The selfie has become commonplace in the last year or so, even making itself into the Oxford Dictionary as the word of the year for 2013. It has completely changed both the worlds of social media and also photography. Many members of the public now repeatedly take these ‘selfie’ photos but, as a piece of self-portraiture, are they truly an accurate representation of how the photo taker views themselves as a person?
This is where the #Bagsie exhibition comes in, a collaboration between Soapbox and Sons, Creative Advice Network, photographer Jonathan Knowles and a collection of ten different illustrators, artists and writers. #Bagsie updates the selfie and brings it more into the world of portraiture photography with a great new idea, covering each subjects head with a decorated brown paper bag.
Each participating artist illustrated their paper bag to represent the individual personality within them. The idea behind this was to create a more accurate representation of the subject than just the face value that the standard selfie would capture. It’s a really interesting thought with some of the bags produced being fantastic pieces of art in themselves that, when paired with their subjects, make for a collection of really fun images.
The #Bagsie show runs from 11th-16th November at The Proud Archivist, 2-10 Hertford Road, London N1 5ET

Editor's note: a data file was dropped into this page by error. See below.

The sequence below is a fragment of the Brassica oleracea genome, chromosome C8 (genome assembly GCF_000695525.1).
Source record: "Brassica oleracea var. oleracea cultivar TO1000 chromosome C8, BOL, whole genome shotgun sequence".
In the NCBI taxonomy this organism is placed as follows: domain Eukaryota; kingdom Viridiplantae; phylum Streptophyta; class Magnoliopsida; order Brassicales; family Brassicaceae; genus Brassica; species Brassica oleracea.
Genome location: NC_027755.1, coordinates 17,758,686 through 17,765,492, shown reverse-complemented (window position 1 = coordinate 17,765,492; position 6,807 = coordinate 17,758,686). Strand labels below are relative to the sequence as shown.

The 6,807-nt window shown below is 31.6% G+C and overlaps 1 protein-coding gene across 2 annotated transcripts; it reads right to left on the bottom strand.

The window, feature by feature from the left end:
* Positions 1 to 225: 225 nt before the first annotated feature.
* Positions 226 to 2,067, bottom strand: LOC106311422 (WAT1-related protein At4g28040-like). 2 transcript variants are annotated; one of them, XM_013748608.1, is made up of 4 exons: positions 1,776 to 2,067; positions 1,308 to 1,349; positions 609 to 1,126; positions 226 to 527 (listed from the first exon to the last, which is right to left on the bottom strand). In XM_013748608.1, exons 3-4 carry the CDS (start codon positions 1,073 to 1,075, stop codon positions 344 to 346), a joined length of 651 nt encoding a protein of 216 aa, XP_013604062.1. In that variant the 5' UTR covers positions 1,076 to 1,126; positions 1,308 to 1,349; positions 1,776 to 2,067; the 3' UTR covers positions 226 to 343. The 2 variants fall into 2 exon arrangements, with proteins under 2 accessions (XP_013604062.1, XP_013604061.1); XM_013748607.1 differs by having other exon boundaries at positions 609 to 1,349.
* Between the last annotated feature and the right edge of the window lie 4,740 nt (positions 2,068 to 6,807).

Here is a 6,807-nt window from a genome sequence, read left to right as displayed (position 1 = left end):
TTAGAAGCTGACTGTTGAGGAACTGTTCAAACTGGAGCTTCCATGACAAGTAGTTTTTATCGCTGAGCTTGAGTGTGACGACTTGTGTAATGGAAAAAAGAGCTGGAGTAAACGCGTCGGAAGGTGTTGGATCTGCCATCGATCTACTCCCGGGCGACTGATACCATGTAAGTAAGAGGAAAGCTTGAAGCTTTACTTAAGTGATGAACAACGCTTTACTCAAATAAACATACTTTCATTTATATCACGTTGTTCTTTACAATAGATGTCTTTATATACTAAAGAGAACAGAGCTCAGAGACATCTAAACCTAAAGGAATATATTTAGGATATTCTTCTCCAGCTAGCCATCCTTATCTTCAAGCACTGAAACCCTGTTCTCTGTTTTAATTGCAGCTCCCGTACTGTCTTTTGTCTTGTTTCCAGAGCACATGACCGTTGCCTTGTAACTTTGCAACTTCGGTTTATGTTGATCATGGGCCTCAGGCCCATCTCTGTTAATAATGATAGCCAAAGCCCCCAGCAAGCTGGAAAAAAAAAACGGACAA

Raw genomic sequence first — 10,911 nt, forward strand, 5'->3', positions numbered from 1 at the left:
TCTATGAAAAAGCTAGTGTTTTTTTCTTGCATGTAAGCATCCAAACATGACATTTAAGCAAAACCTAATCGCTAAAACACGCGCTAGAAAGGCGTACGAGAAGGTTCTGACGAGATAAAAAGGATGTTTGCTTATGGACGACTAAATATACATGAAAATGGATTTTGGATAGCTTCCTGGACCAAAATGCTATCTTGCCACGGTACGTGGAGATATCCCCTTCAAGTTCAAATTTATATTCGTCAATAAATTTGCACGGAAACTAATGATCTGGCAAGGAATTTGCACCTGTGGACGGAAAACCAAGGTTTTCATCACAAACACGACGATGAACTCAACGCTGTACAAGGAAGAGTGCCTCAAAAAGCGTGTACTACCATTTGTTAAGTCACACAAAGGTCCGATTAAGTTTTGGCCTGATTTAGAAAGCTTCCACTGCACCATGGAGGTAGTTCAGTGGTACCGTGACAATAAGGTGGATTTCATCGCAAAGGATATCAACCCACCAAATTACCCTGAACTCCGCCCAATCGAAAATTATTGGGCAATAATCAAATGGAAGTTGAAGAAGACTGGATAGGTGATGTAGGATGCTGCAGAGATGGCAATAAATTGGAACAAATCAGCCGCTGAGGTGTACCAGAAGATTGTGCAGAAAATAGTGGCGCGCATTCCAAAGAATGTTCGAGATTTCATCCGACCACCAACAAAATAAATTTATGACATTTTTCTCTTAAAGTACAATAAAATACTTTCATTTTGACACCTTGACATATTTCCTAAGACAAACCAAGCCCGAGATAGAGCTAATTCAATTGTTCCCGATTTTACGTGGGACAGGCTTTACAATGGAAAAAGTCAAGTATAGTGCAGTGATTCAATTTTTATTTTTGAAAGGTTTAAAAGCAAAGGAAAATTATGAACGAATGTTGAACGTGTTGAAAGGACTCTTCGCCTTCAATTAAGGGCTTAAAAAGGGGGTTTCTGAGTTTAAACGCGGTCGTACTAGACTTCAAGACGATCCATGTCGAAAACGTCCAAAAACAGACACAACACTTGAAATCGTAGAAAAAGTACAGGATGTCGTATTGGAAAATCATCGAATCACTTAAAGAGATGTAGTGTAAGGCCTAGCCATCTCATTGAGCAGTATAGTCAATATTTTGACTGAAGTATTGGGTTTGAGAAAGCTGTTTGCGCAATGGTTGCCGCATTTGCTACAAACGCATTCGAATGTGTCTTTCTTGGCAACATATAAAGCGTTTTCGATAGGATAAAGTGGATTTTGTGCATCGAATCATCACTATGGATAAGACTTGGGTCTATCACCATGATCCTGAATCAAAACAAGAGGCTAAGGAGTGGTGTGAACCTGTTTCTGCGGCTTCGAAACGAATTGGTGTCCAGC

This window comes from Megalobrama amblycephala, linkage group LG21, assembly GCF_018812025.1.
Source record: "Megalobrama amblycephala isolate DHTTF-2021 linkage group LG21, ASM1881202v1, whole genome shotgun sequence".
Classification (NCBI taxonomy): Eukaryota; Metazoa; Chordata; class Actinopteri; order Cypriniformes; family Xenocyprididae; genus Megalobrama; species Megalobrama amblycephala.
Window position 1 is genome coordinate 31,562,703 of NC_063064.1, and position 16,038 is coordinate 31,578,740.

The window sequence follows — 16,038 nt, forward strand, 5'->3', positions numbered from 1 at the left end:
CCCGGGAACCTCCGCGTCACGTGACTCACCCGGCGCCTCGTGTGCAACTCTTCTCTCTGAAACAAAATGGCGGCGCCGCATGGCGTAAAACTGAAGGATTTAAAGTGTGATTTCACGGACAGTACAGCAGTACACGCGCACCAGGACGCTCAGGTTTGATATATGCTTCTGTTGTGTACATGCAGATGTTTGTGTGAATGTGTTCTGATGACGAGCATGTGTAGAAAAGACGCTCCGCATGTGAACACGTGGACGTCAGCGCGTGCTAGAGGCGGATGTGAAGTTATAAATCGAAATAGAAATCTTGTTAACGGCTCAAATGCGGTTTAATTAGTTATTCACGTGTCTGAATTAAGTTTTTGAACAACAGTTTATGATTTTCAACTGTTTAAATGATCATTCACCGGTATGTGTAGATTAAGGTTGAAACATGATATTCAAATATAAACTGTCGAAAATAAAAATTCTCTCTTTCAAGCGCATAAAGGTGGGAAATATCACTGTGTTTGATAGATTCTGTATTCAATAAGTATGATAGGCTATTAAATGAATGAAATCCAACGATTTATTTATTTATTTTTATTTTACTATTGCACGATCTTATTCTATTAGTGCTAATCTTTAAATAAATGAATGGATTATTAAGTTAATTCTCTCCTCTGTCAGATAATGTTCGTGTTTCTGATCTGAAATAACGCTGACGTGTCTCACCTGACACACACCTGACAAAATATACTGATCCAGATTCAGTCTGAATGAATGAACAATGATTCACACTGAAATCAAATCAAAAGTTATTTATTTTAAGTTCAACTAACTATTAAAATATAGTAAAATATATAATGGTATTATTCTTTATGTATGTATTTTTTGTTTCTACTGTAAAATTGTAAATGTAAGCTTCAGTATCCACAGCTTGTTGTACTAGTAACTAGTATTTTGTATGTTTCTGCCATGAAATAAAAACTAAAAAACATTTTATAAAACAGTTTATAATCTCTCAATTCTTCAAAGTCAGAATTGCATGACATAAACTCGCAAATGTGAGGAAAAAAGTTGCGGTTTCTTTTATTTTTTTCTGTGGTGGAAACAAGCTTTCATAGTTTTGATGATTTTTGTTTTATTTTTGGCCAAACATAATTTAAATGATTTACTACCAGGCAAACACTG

Found via Design Week
Very few people can gain a large following for their work over a short period of time, but this is something that UK based artist and designer Olly Moss has managed to achieve. I am a huge fan of Moss’ work, in particular his reinventions of movie posters and his overall minimalistic style and pop culture references. However, the work I am going to talk about in this post is from his first solo exhibition in 2011.
Entitled ‘Paper Cuts’, the exhibition featured laser cut, black Victorian silhouettes of 300 pop culture characters from movies, tv, video games and more. Each piece was individually titled and framed, with the layout of some of the pieces linking to the theme of the character they depict (see “Real Boy” below).
The exhibition was incredibly popular, with people lining up 24 hours before it opened on its opening night, and hundreds coming to view it, as seen in the image below. The one thing I love about the whole idea and concept of it, is how even though the images are profile silhouettes of the characters, they are all instantly recognisable. This is probably why Moss chose the laser cut way of working, as it fits with his minimal style and also allows just the outline of the character to tell you who it is, showing you how recognisable they really are.